When it came to supplying medicines to developing or under-developed countries, India held solid ground by sending affordable generic drugs for decades. It was an economically safer option for African countries against those medicines sent by the U.S or European companies. Earning the name of ‘Pharmacy of the World,’ India was able to give a boost to its pharmaceutical industry. But this hard-earned accolade came under strict surveillance and frequent criticism.
Death of children by cough syrup
Medicines prevent diseases and save lives. When those same medicines cause death, the entire foundation of medical science becomes fragile. The recent demise of 66 children in the Gambia due to the intake of cough syrup produced by India points to a caveat in India’s Pharmaceutical Industry.
Maiden Pharmaceuticals Ltd., a company based in Haryana had been producing and exporting cough syrups to the African country. Four cough syrups manufactured by them contained diethylene glycol and ethylene glycol. These substandard chemicals can cause active kidney damage if consumed above prescribed amounts. On 5th October, the World Health Organization (WHO) enquired about these syrups and believed: all variants of these medicines might be circulating in other low-income countries through informal markets.
Though the company has claimed that it is WHO-certified and has ‘good manufacturing practices, the World Health Organisation has denied such a claim. Studies also suggest that Maiden Pharmaceuticals were responsible for manufacturing many substandard medicines over the years. Yet no action has been taken.
Laxity in drug tests
Indian officials are yet to comment on this despicable course of events. The death of dozens of children due to cough syrups puts the Indian drug testing process in question. The casual remark about these four cough syrups not being sold in India does not solve the problem of the impurities found in drugs or diminish the casualties. It only exposes the failure of government labs to run impurity tests on all medicines.
Most state-regulated labs in India skip the impurity test or run it only on a handful of drugs. The Drugs and Cosmetics Act asserts the need for impurity tests on all medicines. But, most labs fall short of the necessary equipment to conduct these tests. Inadequate funding fuels the crisis, resulting in the export of substandard drugs to underdeveloped or developing countries. The sequel is the death of children.
Most of these low and middle-income countries cannot run tests on substandard medicines owing to the high expenses incurred while conducting such tests. Maybe, companies in India used it as an opportunity to send impure drugs to these countries. Previously drugs ridden with impurities were found in many Indian states on several occasions- the glaring one was the death of 11 children in Jammu in 2019.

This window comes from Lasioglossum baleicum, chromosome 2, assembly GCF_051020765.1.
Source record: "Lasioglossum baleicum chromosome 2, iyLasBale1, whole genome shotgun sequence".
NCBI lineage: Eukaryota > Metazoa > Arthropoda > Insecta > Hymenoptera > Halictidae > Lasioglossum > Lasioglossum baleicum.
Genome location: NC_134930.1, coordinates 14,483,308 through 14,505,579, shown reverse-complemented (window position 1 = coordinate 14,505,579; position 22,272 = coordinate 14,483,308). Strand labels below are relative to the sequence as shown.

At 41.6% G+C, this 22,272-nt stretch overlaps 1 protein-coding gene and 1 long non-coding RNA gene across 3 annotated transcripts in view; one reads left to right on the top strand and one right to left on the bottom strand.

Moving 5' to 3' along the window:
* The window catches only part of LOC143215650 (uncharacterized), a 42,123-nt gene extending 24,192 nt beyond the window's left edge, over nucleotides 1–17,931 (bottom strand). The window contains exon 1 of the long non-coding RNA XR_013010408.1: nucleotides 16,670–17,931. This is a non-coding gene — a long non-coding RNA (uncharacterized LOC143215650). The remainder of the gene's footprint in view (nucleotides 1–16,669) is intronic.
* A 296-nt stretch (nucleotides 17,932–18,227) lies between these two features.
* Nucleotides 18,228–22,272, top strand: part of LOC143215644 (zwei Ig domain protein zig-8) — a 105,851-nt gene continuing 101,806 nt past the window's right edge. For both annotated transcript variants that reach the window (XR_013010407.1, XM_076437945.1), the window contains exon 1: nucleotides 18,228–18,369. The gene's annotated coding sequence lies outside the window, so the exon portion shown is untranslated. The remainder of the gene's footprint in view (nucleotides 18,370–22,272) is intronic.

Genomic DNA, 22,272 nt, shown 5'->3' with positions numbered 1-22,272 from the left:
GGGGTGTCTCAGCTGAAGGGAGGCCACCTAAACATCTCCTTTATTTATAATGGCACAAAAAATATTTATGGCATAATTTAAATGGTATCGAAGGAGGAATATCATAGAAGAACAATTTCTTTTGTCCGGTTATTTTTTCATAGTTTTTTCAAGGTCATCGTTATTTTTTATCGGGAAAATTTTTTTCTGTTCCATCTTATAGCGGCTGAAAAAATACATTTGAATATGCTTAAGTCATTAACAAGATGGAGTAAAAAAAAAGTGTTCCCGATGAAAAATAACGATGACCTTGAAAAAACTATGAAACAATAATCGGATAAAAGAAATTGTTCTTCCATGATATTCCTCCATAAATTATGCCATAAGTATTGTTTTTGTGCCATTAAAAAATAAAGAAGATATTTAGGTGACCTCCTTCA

Health is an emerging soft power in Foreign Policy.
During the pandemic, India played a significant role in providing vaccines and generic medicines to different countries. The pandemic brought out the importance of health diplomacy in the global context. No longer medical emergencies could be brushed off as secondary problems to the nation as they emerged as crucial soft power. Despite supplying medicines to neighbouring countries, India remains domestically unstable. It was brought to light in the second wave of COVID-19 when India could not provide the desired number of vaccines overseas. India was grappling with the domestic need for vaccines and medical attention.
The substandard cough syrups which affected children in the Gambia are a blow to India’s economic and foreign policy. Exporting drugs without impurity tests is hampering India’s global presence in the pharmaceutical industry. It is also putting India in an economically unsafe zone. It can provide enough opportunities for competing countries to take the lead in manufacturing and supplying medicines.
Requirements for more transparency and accountability
Many erring pharmaceutical companies are popping up in India. The silence of DCGI points out the loophole in the medicine business. Such companies care about their profits and turn a blind eye to the noble task of manufacturing drugs for healing patients. The government needs to take stringent actions against such companies. Health occupied a crucial place after the pandemic. Against this backdrop, supplying substandard medicines is not limited to affecting the patients consuming them but also the country’s already fragile infrastructure in foreign and economic policy.
The solution lies in funding labs and conducting compulsory impurity tests. It will not only keep up the name of India as the ‘Pharmacy of the World’ but also avert the side effects of drugs.
Manishita Das is a Post Graduate student of Political Science from Presidency University, Kolkata.